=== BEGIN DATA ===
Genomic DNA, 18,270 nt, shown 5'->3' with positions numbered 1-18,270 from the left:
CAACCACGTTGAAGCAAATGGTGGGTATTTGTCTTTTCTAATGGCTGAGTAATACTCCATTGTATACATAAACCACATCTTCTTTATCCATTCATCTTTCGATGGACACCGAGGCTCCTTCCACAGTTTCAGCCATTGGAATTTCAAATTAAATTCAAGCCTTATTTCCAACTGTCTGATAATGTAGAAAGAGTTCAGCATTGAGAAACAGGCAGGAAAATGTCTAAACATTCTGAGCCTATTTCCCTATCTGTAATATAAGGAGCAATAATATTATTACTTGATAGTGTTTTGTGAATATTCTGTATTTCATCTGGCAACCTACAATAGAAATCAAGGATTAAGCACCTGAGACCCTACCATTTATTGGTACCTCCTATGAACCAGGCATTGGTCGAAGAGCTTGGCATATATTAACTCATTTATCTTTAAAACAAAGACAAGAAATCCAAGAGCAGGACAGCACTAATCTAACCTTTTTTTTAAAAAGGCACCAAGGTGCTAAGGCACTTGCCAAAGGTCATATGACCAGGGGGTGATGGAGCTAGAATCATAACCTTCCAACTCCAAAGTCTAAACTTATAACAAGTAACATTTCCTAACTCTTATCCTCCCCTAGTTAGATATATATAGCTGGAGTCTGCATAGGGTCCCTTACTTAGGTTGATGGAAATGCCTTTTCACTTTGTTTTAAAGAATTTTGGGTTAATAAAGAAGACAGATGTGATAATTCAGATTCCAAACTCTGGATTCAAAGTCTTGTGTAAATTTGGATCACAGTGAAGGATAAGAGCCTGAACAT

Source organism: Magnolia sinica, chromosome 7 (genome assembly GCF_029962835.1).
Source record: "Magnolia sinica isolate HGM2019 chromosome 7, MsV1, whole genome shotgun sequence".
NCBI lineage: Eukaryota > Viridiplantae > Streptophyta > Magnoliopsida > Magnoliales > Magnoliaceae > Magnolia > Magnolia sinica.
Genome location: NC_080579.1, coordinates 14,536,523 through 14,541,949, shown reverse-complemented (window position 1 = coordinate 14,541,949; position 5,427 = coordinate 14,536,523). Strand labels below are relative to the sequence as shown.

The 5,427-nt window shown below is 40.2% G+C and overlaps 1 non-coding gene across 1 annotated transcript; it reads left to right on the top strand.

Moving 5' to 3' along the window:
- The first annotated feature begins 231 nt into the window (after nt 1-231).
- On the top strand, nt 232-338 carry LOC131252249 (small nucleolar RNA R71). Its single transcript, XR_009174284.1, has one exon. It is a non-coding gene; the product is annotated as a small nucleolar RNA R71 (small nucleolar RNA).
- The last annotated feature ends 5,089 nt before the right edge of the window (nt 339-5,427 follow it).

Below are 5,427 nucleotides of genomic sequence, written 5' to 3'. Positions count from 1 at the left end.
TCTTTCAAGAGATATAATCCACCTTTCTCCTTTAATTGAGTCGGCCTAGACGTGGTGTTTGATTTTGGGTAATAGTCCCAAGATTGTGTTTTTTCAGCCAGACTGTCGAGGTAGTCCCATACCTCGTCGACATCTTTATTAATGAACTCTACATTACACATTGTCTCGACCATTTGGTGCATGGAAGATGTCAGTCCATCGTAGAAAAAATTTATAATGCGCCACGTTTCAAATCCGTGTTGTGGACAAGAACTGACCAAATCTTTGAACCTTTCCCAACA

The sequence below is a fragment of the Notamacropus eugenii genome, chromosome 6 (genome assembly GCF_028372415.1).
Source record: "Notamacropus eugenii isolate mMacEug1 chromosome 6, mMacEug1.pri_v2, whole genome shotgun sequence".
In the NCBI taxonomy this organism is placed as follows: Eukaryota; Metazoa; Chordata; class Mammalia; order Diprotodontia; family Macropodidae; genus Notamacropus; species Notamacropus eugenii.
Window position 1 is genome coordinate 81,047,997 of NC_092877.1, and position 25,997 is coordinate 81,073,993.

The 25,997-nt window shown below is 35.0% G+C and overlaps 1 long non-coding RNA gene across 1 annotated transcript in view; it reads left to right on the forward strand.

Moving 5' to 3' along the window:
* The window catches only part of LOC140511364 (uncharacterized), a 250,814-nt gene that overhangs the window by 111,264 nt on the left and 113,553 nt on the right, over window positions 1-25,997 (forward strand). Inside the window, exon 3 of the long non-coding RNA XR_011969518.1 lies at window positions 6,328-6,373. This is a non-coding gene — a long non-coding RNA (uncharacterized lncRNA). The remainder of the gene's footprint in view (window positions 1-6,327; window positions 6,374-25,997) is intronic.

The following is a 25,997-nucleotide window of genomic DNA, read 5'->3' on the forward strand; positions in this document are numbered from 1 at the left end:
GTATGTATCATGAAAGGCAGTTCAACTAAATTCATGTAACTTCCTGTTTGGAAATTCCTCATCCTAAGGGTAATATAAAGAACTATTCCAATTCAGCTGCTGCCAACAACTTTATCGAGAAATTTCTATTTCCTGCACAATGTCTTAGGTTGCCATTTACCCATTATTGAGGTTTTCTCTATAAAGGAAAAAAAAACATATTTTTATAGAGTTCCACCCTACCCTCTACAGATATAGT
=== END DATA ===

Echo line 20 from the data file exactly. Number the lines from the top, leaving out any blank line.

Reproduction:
* The window catches only part of LOC140511364 (uncharacterized), a 250,814-nt gene that overhangs the window by 111,264 nt on the left and 113,553 nt on the right, over window positions 1-25,997 (forward strand). Inside the window, exon 3 of the long non-coding RNA XR_011969518.1 lies at window positions 6,328-6,373. This is a non-coding gene — a long non-coding RNA (uncharacterized lncRNA). The remainder of the gene's footprint in view (window positions 1-6,327; window positions 6,374-25,997) is intronic.